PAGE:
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electromagnetic field

/Tag:electromagnetic field

Unified Field Theory… and Practice

Albert Einstein had a lifelong quest—to develop a unified field theory—the theory that would describe as a single field gravity and electromagnetism (just as Maxwell unified electric and magnetic fields in a single electromagnetic field). Alas, Einstein did not succeed in his quest. Today, the goal is even more ambitious—to unify all four known fundamental forces: gravity, electromagnetism, strong and weak forces in a single model, the so-called Theory of Everything. If the hypothetical fifth force will be confirmed, it will also need to be included in the Theory of Everything. While theoretical physicists around the world are busy working our various approaches to such Theory of Everything (which include inter alia string theory, loop quantum gravity, etc.), Jews around the world are practicing this unification during the holiday of Sukkot. During Sukkot, [...]

Jacob’s Sheep—Particles, Fields and Strings

And it came to pass at the time that the flock conceived, that I lifted up mine eyes, and saw in a dream, and, behold, the he-goats which leaped upon the flock were streaked, speckled, and spotted. (Gen. 31:10)   This week’s Torah reading, Vayeitzei (Gen. 28:10-32:3) talks about three kinds of sheep: streaked, speckled, and spotted.   Streaked Sheep   Streaked sheep (“akudim”) were ankle-ringed. They looked as if their ankles were bound together with a black rope. Hence the name—"akidim" (Hebrew world for streaked, “akud” means bound as in “Akeda”—binding of Isaac). Speckled Sheep Speckled sheep (Heb. “nekudim” from sing. “nakod”.) were sheep with black dots.   Spotted Sheep   Spotted or flecked sheep (Heb. "berudim") were blotched. What is the significance of these streaks, speckles and blotches that the Torah devotes so much attention to them? The [...]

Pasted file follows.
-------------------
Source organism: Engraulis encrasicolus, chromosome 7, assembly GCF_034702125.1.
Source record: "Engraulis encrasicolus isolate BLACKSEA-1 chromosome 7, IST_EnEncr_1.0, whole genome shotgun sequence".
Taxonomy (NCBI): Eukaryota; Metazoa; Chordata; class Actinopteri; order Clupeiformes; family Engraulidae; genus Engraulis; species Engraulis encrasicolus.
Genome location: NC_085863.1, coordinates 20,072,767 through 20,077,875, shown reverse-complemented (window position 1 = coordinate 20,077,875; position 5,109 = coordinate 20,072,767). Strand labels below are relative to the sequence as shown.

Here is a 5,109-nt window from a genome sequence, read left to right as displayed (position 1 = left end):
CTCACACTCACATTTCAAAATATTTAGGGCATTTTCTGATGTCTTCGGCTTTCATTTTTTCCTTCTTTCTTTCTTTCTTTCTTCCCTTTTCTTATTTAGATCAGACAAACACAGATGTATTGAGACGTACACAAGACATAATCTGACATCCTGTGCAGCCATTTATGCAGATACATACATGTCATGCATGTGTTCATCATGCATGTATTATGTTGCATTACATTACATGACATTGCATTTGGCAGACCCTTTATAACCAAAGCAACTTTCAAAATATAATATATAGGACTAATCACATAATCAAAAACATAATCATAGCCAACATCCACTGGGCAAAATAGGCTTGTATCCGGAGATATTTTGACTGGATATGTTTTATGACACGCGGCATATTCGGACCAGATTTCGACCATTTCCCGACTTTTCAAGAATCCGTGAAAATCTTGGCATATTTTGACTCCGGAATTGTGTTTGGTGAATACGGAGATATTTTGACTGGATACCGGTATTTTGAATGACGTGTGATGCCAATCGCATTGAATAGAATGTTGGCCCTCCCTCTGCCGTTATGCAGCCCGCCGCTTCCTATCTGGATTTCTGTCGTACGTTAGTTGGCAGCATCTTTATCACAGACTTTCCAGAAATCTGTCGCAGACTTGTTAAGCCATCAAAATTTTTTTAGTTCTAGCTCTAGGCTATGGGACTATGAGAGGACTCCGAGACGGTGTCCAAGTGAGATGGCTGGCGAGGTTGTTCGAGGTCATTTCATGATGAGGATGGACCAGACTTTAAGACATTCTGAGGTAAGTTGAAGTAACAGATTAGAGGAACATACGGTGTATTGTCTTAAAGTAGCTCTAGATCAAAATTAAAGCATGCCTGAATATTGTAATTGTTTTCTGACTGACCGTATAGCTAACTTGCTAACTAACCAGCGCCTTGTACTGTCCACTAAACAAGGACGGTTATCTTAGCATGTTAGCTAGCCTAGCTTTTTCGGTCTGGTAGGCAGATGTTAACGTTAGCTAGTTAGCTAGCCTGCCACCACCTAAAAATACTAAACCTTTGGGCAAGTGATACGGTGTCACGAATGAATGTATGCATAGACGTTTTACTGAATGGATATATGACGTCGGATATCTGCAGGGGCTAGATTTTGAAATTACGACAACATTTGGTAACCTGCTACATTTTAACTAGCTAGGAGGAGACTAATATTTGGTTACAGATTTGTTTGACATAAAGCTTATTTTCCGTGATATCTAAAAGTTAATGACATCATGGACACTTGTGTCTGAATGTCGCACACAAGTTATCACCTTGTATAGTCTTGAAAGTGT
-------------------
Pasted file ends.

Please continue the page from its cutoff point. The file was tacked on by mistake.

String Theory

Speak to the children of Israel and you shall say to them that they shall make for themselves fringes on the corners of their garments, throughout their generations, and they shall affix a thread of sky blue [wool] on the fringe of each corner. (Num. 38) This past Shabbat, we read in the Torah portion of Shelach. At the end of that portion, Torah commands us to attached tzitzit—tassels—to the four corners of the garment. Reading about the white and blue strings of the tzitzit brought back childhood memories of how I first “discovered” the string theory. It was early seventies and I was about 12 or 13 years old at the time. Growing up in Russia, alas, I didn’t have a Bar Mitzvah, so I wasn’t busy studying Torah reading, or preparing [...]

Global or Local?

“And let them make me a Sanctuary that I may dwell among them.” (Ex. 25:8) In modern physics, there are two paradigms usually expressed as locality and non-locality.  Theoretical physics was born when Isaac Newton published his Philosophiæ Naturalis Principia Mathematica in 1687, where he formulated his laws of motion and the universal law of gravity.  The law of gravity says that two masses attract each other proportionally to the product of their masses and inversely proportionally to the square of the distance between them. This law said nothing about the nature of the gravitational interaction, it did not explain the mechanism of this attraction at a distance.   Newton was bothered by the question how one body may act on another body far removed from it with nothing in between, i.e., the notion of “action [...]